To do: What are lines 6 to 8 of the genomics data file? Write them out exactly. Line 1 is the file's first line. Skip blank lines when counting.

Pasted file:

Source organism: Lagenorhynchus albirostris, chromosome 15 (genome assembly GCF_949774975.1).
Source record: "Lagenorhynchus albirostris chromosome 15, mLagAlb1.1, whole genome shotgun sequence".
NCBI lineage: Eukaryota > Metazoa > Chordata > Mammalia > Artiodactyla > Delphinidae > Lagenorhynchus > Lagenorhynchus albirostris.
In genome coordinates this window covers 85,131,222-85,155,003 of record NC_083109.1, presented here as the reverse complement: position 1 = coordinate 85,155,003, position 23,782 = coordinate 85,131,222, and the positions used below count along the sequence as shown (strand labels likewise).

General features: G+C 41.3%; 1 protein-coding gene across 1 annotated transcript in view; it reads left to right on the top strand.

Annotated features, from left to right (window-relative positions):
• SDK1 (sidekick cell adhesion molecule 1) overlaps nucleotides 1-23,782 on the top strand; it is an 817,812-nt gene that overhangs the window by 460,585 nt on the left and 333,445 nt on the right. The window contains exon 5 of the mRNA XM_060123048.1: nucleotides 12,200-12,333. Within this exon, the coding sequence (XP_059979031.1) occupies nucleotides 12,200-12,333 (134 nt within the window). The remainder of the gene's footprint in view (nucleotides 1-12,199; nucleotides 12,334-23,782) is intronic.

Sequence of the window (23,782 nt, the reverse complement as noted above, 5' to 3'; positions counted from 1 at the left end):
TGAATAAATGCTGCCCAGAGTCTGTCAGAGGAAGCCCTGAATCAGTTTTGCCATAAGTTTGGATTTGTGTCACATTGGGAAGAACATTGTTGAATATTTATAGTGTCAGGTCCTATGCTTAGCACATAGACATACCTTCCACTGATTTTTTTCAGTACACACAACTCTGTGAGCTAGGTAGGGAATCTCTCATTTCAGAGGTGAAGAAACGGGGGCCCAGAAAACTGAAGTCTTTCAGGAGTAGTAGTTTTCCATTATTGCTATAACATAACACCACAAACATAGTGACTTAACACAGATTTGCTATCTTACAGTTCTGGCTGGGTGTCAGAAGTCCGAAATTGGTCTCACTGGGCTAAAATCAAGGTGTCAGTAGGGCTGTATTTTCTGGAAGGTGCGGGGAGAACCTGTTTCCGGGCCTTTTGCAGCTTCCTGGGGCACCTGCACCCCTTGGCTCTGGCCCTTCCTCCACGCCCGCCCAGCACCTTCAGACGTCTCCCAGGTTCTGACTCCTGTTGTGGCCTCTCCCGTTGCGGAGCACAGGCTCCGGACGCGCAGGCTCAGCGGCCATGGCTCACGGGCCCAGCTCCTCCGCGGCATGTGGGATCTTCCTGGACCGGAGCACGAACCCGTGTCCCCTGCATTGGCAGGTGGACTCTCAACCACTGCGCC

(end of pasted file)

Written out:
Annotated features, from left to right (window-relative positions):
• SDK1 (sidekick cell adhesion molecule 1) overlaps nucleotides 1-23,782 on the top strand; it is an 817,812-nt gene that overhangs the window by 460,585 nt on the left and 333,445 nt on the right. The window contains exon 5 of the mRNA XM_060123048.1: nucleotides 12,200-12,333. Within this exon, the coding sequence (XP_059979031.1) occupies nucleotides 12,200-12,333 (134 nt within the window). The remainder of the gene's footprint in view (nucleotides 1-12,199; nucleotides 12,334-23,782) is intronic.

Sequence of the window (23,782 nt, the reverse complement as noted above, 5' to 3'; positions counted from 1 at the left end):